The conference will host a range of speakers and contributors with extensive expertise from different countries, backgrounds and specialisms covering themes such as forced migration and statelessness, children’s nationality rights, statelessness determination and protection, promoting the voices of people affected by statelessness, detention, country of origin information, discrimination, antigypsyism, and human rights monitoring and advocacy mechanisms. Details of workshop themes and confirmed contributors can be found in the draft programme.

Confirmed plenary speakers include (with more to be confirmed soon):

Juan Fernando López Aguilar MEP

Chair of European Parliament’s Committee on Civil Liberties, Justice and Home Affairs (LIBE)

Ksenija Turković

Judge, European Court of Human Rights

Christophe Poirel

Director for Human Rights, Council of Europe

Katarzyna Gardapkhadze

First Deputy Director, OSCE Office for Democratic Institutions and Human Rights

Azizbek Ashurov

Director, Ferghana Valley Lawyers Without Borders

Chris Nash

Director, European Network on Statelessness

Ángeles Solanes Corella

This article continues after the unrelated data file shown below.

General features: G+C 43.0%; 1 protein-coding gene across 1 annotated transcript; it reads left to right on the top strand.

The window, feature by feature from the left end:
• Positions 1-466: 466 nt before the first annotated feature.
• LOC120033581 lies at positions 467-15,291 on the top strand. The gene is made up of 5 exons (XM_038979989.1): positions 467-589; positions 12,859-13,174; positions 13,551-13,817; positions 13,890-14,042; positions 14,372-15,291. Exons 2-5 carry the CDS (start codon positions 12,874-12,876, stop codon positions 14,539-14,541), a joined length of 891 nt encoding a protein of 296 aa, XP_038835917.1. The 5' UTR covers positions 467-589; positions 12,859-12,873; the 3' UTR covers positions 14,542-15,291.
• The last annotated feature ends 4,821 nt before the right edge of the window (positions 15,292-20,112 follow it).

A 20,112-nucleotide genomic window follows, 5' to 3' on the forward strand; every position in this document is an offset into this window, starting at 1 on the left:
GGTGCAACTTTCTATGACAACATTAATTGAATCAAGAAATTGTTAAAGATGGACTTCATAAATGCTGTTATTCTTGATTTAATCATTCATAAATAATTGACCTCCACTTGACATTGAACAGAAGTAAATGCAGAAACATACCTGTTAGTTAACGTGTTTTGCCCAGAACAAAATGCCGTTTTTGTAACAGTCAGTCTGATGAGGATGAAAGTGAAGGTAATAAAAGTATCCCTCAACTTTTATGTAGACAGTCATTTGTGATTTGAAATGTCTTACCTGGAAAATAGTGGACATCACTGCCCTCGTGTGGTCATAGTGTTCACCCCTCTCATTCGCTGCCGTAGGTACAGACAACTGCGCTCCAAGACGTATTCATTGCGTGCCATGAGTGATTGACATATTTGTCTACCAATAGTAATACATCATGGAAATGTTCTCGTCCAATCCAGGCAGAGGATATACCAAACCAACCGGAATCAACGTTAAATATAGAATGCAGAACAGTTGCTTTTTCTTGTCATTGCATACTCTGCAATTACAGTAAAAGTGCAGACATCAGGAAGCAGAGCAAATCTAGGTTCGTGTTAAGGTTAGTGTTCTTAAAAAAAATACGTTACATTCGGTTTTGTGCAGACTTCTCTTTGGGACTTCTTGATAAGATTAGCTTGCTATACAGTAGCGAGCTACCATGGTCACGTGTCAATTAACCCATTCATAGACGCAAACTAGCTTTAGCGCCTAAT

Professor, University of Valencia

Nina Murray

Head of Policy and Research, European Network on Statelessness

Gábor Gyulai

Refugee Programme Director, Hungarian Helsinki Committee

Aleksandra Semeriak

Individual ENS Member and formerly stateless person

Amal de Chickera

Co-Director, Institute on Statelessness and Inclusion

Yonous Muhammadi

President & Coordinator, Greek Forum of Refugees

Tamás Molnár

Legal Officer, Fundamental Rights Agency

Aurelia Álvarez Rodríguez

Professor of International Private Law, University of León

Francisco Ortiz Álvarez

Protection Associate, UNHCR Spain

Ignacio Hernández Moreno

Partnerships, Advocacy and International Relations, Fundación Cepaim

Jean Lambert

ENS Trustee and former Member of the European Parliament

Funders & partners

ENS and Fundación Cepaim are grateful to European Programme for Integration and Migration (EPIM), Oak Foundation, Sigrid Rausing Trust, Casa Mediterráneo and the University of Alicante for their support of this event.